Wednesday, December 29, 2010

My Top 11 2010 Releases- and Five Favorites from the Backlist

2010 has been a great year in books and bookish life. When I was trying to come up with my top 10, I couldn't get past my top 16- 11 of which were released in 2010 and five of which were not. So rather than whittle it down further I decided just to tell you about all the books I loved this year.

I came up with this list by running through the list of this year's reads, which you can see on the sidebar of my blog at any time, and when one of them elicited a big smile and a great memory, I wrote the title on a list in a notebook.  I had 16 books and decided I couldn't really fail to mention any of them.

This list of my favorites this year is in no particular order. There's no way I could choose a #1 favorite!

My Favorite 2010 Releases:
  •  Eddie Signwriter, by Adam Schwartzman. If there is one truly hidden gem of 2010 it's Eddie Signwriter. It wasn't nominated for any big awards and I don't even know if anyone besides me even read it. But it's wonderful. Please read it. Please. Please.
  • The Tiger, by John Vaillant, a breathtaking pageturner, part adventure story, part history, part window into a little-known part of the world and part ecological plea on behalf of the Amur tiger.
  • Major Pettigrew's Last Stand, by Helen Simonson, a somewhat light but incredibly sweet and moving love story and story of the changing face of Great Britain.
  • The Passage, by Justin Cronin. A fab literary-pop page-turner about a post-apocalyptic America and the little girl destined to save it.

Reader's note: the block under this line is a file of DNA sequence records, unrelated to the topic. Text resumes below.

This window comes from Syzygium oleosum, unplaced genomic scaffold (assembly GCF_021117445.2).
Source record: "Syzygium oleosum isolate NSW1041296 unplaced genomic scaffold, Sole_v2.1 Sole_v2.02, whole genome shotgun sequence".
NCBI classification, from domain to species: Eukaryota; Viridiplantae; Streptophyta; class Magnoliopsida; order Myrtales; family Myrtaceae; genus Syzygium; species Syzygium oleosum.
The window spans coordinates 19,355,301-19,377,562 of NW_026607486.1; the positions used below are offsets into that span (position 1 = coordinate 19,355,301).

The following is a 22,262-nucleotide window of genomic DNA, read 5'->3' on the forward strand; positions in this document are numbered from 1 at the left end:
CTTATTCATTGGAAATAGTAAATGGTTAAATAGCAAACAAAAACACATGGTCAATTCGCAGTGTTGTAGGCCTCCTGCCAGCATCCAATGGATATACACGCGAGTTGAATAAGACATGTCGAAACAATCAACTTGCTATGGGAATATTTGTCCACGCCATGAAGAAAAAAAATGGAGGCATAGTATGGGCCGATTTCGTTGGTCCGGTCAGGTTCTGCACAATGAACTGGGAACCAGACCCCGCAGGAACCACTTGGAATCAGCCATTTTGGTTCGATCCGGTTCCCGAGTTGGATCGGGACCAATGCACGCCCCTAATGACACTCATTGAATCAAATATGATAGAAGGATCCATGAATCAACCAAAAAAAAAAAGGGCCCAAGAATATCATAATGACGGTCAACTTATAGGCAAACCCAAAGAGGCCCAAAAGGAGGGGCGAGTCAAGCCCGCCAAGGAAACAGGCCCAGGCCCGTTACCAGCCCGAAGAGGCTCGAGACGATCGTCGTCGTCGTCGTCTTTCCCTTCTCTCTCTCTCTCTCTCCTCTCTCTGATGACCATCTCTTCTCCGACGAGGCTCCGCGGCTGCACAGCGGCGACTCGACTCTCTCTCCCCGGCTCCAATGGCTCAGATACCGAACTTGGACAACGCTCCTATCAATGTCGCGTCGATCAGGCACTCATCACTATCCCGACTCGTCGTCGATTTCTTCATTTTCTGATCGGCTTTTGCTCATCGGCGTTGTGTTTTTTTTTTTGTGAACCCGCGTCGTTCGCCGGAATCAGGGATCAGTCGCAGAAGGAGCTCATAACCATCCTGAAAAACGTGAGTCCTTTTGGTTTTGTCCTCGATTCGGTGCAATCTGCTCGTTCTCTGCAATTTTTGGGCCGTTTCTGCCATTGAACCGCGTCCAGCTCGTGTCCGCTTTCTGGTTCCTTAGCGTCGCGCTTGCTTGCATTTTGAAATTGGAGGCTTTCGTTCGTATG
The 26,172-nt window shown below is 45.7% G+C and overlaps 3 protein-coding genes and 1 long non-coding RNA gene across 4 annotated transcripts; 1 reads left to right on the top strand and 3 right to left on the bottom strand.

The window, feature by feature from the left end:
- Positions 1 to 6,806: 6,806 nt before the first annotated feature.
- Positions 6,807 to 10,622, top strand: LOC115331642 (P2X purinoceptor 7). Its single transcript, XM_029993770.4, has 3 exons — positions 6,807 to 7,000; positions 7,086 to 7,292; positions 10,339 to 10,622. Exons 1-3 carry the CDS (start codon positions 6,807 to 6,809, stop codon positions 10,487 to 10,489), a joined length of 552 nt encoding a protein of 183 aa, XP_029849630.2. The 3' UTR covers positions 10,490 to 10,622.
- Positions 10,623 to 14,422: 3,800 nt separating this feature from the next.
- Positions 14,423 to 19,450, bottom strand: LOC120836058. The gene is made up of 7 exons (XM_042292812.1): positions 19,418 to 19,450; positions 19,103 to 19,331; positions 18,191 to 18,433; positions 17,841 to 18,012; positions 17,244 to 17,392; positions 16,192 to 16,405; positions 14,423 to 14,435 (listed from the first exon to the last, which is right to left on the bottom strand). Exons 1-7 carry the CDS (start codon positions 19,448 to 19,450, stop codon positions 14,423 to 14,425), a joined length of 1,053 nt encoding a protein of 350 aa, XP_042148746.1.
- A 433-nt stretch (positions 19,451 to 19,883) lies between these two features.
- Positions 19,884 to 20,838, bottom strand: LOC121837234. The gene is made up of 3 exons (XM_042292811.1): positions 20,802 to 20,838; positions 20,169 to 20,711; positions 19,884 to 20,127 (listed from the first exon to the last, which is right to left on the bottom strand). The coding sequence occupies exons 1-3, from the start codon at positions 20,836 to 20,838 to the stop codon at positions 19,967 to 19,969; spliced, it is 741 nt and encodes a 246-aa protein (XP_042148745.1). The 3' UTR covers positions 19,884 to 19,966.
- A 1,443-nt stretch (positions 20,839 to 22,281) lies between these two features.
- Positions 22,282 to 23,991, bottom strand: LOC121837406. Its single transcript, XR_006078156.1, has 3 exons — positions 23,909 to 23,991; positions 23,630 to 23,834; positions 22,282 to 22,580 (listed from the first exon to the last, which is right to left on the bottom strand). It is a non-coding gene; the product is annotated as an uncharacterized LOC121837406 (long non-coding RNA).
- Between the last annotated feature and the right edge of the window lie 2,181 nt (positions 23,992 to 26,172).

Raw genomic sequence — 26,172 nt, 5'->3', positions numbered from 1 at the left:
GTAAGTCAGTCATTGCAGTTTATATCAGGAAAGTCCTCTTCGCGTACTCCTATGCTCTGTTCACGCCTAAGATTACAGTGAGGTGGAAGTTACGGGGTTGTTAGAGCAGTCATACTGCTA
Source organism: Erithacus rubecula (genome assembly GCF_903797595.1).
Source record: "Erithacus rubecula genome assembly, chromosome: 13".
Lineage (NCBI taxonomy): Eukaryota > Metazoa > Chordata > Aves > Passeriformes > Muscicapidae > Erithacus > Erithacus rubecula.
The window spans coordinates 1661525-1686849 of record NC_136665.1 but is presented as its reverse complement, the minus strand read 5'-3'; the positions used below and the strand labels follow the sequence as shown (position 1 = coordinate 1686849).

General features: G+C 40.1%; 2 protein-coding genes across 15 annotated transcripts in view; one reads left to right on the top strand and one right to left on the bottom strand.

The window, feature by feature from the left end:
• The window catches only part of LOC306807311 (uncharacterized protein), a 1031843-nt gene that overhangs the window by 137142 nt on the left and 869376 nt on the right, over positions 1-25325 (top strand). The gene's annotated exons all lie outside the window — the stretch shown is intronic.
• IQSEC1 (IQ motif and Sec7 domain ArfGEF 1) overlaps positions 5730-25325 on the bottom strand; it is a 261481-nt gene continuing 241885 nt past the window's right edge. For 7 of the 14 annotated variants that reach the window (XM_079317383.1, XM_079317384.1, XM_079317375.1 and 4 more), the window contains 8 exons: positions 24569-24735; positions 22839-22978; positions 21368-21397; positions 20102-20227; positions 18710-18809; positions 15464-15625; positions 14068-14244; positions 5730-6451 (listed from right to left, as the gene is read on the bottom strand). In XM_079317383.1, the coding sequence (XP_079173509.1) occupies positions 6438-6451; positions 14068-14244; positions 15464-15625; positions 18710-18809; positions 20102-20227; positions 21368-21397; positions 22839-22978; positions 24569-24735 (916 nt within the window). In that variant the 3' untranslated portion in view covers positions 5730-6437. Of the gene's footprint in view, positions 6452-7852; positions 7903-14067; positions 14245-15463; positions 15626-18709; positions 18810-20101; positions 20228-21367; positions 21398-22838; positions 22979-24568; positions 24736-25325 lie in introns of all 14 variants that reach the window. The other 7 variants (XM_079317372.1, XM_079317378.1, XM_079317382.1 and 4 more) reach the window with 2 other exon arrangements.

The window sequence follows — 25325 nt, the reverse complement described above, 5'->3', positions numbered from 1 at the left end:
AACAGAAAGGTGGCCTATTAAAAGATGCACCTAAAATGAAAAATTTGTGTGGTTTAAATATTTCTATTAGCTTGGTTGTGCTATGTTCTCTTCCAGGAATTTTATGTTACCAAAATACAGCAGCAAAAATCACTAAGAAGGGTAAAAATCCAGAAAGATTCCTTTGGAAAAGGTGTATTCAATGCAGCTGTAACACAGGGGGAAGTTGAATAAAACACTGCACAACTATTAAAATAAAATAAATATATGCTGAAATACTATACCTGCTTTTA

• Venetia Kelly's Traveling Show, by Frank Delaney. The sequel, The Matchmaker of Kenmare, is due out in February and not a moment to soon to follow up this fun and very Irish novel about the theater, the family, love and history. If I could interview anyone in 2011 it would be Frank Delaney!
  • Running the Books, by Avi Steinberg. A winner of a memoir about a prison librarian and the challenges he faces on the job.
  • The Invisible Bridge, by Julie Orringer. A wonderful epic novel about Hungarian Jews trying to survive in World War 2-era Europe.
  • The Finkler Question, by Howard Jacobson. I don't care what anyone says- this serious and sophisticated novel about being Jewish and British deserved its Booker Prize win.
  • To the End of the Land, by David Grossman. A brilliant epic about family life and the life of a country.
  • The Debba, by Avner Mandelman. A really engrossing thriller about contemporary Israel and the meaning of identity, nominated for Canada's Giller Prize.
  • Broken Glass Park, by Alina Bronksy. A searing and psychologically honest portrayal of a young woman whose life and family have been shattered by domestic violence. Heartbreaking and all too real.

The Backlisters I Loved:
    • Disgrace, by J.M. Coetzee. Booker-Prize winner and stunning work of literature about scandal and its consequences. Not for the faint of heart!
    • The Rooftops of Tehran, by Mahbod Seraji. A paean to childhood and growing up set in Iran, both sweet and tragic, tender and bittersweet.
    • The Halfway House, by Guillermo Rosales. A book I wish everyone would read, a difficult novella about the fight to live with dignity against impossible odds.
    • Asta in the Wings, by Jan Elizabeth Watson. Hands-down one of the best books I've read about childhood, a brilliant and beautiful book; a little girl and her brother come out of isolation to face the world separately and together.
    • Await Your Reply, by Dan Chaon. Wow. Just, wow. I sped-read this in two days and it still haunts me. A gripping story of that elusive thing called identity.
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